The colours of Chiang Rai

A riot of colours greets Preeti Verma Lal in Chiang Rai, a stately city that boasts of grandiose temples, each one more stunning than the other...

The White Temple, Chiang Rai

The Black House? The White Temple? The Blue Buddha? The Golden Clock Tower? Or, the brown Bamboo Buddha?” In Northern Thailand’s Chiang Rai, Wilaiwan Soison, the guide, was throwing choices off the palette. I knew the country’s weekly lucky/unlucky colour code: Sunday: red (say no to blue), Monday: yellow (no red), Tuesday: pink (no yellow & white)… Wait, Wednesdays in Thailand are colour-complicated. There’s green for the day, grey for the night, no pink in the daytime and no orange-red at night.

One for each day

“You are colour-coded today. It’s Saturday, you are wearing black. So, let’s go to the Black House,” Soison dragged me out of the colour roulette and the car meandered through lush villages and screeched in front of the Black House of artist Thawan Duchanee. I knew not much about Duchanee, the country’s national artist who has created the Museum of Folk Art in his home town. Thankfully, I was not in my kitten heels because the museum is a long walk around 40 black houses made of wood, concrete, bricks, terracotta that accommodate Duchanee’s personal collection of art from around the world. Not just art, but animal bones, skins, chairs made of buffalo horns, ladles with phallic ends.

From the morbid mastery of black, I took a monochromatic turn into the silvery, shiny, sheeny, satiny white of the White Temple, Chiang Rai’s most-seen monument. In the afternoon sun, the white temple stood as a polished jewel against the blue sky. Built by living artist, Ajarn Chalermchai Kositpipat, who vowed to “build the most beautiful temple in the world,” it is a stark contrast from the oft-repeated golden of Thai wats (temples).

Chalermchai confesses he chose the white to walk away from the cliched. “Golden is suitable for people who lust for evil deeds. White is a representation of the Buddha’s purity and the use of small mirrors throughout the temple is a symbol of wisdom (dhamma) of the Buddha that shines throughout the universe,” the artist delineates his choice of white.

The walls of the main hall are painted, borrowing narratives not from the jatakas but with demons that have George Bush and Osama Bin Laden inside them. Chalermchai is making a vehement statement about how “the world is being destroyed by those who craved to build weapons.”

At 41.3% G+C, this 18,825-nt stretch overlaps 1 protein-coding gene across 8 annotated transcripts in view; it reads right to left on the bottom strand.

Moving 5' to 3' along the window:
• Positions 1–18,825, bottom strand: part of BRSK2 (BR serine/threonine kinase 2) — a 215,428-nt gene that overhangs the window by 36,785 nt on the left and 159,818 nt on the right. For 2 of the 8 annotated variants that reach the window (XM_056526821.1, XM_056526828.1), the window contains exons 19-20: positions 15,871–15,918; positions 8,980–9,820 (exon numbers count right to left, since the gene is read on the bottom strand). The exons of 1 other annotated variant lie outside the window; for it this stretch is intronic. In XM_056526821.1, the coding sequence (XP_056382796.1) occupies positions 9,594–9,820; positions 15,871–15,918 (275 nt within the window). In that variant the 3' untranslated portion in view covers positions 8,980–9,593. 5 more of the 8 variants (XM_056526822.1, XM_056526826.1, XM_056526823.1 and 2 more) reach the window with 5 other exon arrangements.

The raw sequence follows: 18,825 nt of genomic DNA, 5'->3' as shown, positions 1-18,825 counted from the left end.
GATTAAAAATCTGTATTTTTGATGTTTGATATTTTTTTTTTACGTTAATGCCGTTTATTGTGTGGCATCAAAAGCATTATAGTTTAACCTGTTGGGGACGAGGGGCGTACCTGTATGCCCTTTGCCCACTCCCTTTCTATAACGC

In the White Temple, my thoughts strayed from Buddha to the evils that threaten the modern world. Chalermchai has a point but he is not finished yet. With the foundation laid in 1997, the artist insists that it will take another 80-90 years to complete the temple. Much after his death.

The temple of the 'brown bamboo Buddha'
The temple of the 'brown bamboo Buddha'

Tick-tock

The evening was still far away when Chalermchai Golden Clock Tower chimes and changes colours against the inky night. After black and white, it was time for the blues. The blues of Wat Rong Seua Ten, the Blue Temple. Built on the ruins of a temple abandoned nearly a century ago, it borrows its name from dancing tigers (Suea Ten) — from the tigers who used to jump over the Mae Kok river. At the entrance are gigantic dragons and the main hall has an impressive series of tall columns embellished with beautiful motifs. The main Buddha idol is white and at his feet sit sculpted mythical creatures. The entire temple wears the same shade of indigo, briefly interspersed with golden, green, orange and white.

There was the emerald green Buddha at Wat Phra Kaew, which is famous as the original home of the translucent green Buddha which graces the Emerald Buddha Temple in Bangkok’s Grand Palace. But I have seen the Emerald Buddha in Bangkok, so I skipped the green for the brown bamboo Buddha, the largest woven Buddha in Thailand. Known as ‘Phra Sing San Chana Man’, the entire temple is made of woven bamboo. A giant white sculpted elephant stands at the entrance and the devout have left behind bamboo fans on the trellis. I prefer the quiet and the simplicity of the brown to the adornments of the whites and blues in Chiang Rai.

That, however, was not the end of colours in Chiang Rai. The golden was yet to unfold. For that, I had to wait until 7 pm when the clock tower turns into an artistic masterpiece — music pipes, parts of the tower move and the golden acquires other hues — purple, red, green, white at definite intervals.

In the Thai colour calendar, brown is for Thursdays and it is not considered unlucky on any day. So, in Chiang Rai, it was brown for me. The brown of the Bamboo Buddha. Solemn. Stately. Serene.

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